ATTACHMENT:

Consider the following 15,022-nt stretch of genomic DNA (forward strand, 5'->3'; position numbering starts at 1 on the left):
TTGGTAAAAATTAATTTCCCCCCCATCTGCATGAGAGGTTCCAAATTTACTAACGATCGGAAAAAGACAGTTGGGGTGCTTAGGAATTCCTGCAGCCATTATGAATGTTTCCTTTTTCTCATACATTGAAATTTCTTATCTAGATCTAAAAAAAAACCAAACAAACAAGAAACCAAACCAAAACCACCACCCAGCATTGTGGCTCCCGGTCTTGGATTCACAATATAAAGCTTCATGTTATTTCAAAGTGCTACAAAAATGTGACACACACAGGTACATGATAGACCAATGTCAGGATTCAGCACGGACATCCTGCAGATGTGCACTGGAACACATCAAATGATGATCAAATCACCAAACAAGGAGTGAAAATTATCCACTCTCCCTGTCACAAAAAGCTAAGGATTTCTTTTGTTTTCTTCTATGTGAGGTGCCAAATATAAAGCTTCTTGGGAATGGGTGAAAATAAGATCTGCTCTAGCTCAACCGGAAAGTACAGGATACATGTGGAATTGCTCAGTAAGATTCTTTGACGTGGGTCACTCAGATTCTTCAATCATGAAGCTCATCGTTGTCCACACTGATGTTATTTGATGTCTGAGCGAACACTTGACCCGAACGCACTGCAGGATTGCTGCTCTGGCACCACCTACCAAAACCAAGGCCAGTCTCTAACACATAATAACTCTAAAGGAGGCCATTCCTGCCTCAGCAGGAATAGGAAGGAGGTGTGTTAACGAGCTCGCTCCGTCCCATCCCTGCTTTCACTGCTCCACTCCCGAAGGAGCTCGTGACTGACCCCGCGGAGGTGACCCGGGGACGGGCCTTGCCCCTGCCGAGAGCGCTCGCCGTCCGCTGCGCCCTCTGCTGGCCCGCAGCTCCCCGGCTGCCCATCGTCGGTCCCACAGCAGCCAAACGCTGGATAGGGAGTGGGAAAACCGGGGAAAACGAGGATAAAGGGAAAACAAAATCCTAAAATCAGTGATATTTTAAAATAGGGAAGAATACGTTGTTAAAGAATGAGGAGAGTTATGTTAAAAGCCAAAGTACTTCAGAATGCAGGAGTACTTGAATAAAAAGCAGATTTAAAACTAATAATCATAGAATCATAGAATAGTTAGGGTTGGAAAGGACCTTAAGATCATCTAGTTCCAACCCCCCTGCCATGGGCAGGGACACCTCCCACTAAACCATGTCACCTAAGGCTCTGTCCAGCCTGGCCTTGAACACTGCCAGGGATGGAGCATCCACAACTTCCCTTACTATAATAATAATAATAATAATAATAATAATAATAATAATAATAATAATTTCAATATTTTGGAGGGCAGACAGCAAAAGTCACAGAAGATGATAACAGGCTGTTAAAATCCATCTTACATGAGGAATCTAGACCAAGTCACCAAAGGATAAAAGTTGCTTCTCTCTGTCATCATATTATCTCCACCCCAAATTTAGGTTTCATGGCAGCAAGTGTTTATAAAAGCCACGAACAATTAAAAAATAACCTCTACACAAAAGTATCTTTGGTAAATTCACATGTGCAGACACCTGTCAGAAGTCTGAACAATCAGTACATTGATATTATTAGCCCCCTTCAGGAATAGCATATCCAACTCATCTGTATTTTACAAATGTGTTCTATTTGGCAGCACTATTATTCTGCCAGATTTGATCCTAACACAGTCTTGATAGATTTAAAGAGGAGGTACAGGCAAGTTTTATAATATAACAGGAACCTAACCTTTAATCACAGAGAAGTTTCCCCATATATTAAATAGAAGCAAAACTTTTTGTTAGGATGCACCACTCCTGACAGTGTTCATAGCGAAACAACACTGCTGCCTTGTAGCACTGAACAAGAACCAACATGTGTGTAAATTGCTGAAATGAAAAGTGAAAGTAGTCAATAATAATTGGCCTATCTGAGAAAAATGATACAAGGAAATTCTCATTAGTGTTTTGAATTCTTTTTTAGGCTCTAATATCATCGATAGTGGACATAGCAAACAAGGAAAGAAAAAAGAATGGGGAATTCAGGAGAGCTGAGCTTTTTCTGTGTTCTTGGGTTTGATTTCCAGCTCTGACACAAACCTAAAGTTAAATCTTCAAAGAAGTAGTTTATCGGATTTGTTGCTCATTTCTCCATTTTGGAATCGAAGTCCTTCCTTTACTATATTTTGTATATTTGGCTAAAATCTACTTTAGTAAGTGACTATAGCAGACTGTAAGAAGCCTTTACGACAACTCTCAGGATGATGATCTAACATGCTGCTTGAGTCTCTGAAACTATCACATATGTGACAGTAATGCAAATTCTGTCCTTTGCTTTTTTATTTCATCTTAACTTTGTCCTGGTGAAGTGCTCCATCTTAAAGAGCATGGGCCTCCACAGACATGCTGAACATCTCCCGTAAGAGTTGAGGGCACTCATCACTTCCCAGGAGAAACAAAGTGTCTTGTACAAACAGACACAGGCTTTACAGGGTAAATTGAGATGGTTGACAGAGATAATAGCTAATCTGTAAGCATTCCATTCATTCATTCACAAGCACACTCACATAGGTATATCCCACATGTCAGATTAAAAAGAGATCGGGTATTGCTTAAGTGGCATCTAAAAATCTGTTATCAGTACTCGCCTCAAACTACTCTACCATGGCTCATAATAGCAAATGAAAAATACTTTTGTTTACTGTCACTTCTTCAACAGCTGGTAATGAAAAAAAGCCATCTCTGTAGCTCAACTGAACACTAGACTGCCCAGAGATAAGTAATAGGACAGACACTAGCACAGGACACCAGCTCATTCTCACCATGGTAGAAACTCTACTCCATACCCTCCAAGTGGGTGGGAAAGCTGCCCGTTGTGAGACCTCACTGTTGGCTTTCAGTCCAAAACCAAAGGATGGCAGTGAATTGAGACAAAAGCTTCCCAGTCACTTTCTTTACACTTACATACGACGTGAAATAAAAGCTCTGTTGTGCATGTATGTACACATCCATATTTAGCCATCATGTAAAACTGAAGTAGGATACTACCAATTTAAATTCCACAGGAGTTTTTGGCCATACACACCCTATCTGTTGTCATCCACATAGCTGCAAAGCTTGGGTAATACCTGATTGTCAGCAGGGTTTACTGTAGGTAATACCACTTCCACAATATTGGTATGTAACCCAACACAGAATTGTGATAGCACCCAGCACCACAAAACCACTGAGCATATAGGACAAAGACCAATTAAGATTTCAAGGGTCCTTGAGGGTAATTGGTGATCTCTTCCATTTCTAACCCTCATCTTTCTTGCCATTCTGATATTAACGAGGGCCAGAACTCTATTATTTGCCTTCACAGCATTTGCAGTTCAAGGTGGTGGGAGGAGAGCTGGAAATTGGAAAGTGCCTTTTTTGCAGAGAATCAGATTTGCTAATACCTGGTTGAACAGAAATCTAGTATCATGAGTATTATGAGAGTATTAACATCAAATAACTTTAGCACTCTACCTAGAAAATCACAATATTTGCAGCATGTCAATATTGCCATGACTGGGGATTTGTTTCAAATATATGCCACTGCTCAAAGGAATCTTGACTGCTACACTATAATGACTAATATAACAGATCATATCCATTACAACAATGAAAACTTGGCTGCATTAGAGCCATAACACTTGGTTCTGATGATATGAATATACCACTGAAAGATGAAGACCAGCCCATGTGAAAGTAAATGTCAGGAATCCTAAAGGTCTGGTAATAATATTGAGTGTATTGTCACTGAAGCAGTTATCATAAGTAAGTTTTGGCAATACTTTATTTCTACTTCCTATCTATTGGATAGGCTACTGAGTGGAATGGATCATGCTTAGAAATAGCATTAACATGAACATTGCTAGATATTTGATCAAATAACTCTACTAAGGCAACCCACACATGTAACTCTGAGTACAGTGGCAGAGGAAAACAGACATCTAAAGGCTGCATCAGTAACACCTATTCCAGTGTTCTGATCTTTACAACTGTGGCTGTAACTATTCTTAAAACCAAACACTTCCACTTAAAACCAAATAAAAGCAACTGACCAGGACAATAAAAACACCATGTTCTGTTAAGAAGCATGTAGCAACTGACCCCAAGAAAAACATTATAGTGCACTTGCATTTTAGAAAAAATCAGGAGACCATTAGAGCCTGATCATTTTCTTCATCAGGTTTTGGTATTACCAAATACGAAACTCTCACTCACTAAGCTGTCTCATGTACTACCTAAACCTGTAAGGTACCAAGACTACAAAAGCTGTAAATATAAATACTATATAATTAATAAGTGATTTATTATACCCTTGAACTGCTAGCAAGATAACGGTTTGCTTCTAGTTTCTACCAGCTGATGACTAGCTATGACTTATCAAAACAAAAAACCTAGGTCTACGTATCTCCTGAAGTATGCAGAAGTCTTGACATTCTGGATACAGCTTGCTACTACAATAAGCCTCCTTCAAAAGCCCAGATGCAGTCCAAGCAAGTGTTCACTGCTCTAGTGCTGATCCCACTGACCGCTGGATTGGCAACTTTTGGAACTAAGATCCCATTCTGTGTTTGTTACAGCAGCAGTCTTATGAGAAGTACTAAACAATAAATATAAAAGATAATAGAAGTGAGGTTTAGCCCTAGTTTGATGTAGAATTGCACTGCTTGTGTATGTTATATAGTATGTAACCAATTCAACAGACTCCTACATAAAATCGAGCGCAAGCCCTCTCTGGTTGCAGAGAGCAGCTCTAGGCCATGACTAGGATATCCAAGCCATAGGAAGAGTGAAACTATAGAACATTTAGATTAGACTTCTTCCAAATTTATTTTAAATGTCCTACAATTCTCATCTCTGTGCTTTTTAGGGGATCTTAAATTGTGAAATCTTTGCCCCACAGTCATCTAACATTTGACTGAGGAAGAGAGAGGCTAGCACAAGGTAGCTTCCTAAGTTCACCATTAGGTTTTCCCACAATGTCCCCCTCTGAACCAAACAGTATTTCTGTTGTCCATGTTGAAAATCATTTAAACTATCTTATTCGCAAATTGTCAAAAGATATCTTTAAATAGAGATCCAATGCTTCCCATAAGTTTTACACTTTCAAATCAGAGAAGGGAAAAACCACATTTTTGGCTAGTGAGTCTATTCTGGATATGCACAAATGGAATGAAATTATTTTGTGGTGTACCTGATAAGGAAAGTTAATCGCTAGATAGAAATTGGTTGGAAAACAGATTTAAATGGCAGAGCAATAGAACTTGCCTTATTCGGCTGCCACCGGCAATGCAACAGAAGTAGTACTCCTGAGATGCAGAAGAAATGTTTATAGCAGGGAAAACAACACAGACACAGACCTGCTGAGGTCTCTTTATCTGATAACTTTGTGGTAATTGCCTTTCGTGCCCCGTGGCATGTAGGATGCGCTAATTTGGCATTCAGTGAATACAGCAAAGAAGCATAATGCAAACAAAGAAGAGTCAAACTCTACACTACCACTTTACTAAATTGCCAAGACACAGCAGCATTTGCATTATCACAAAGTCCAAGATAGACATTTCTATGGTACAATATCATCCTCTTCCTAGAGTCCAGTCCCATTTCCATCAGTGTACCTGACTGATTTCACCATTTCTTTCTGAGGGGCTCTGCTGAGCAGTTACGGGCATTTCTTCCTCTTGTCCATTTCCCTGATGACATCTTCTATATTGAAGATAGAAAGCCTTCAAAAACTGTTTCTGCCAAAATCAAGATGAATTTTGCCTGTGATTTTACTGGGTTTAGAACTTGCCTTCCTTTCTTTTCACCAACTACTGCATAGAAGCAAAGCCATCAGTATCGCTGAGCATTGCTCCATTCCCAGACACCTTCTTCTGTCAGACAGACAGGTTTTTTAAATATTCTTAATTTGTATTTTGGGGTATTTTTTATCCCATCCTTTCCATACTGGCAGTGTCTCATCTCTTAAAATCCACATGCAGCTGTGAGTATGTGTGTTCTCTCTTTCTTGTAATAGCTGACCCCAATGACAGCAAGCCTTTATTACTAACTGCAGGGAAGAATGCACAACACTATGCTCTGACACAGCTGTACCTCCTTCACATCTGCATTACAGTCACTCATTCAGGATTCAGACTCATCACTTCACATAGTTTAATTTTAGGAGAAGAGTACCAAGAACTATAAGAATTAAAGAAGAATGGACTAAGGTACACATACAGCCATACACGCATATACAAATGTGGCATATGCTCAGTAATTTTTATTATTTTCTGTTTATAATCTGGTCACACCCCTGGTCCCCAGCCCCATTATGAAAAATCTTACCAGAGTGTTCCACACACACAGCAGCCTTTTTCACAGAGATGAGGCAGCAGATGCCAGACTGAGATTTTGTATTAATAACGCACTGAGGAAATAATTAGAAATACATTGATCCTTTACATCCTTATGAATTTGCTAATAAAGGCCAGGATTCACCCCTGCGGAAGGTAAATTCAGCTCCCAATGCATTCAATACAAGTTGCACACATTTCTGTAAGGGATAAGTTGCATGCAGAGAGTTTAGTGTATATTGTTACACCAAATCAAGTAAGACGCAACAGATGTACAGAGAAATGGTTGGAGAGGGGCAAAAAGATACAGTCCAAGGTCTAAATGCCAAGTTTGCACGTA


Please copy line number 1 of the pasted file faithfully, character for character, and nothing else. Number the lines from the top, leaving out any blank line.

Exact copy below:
Consider the following 15,022-nt stretch of genomic DNA (forward strand, 5'->3'; position numbering starts at 1 on the left):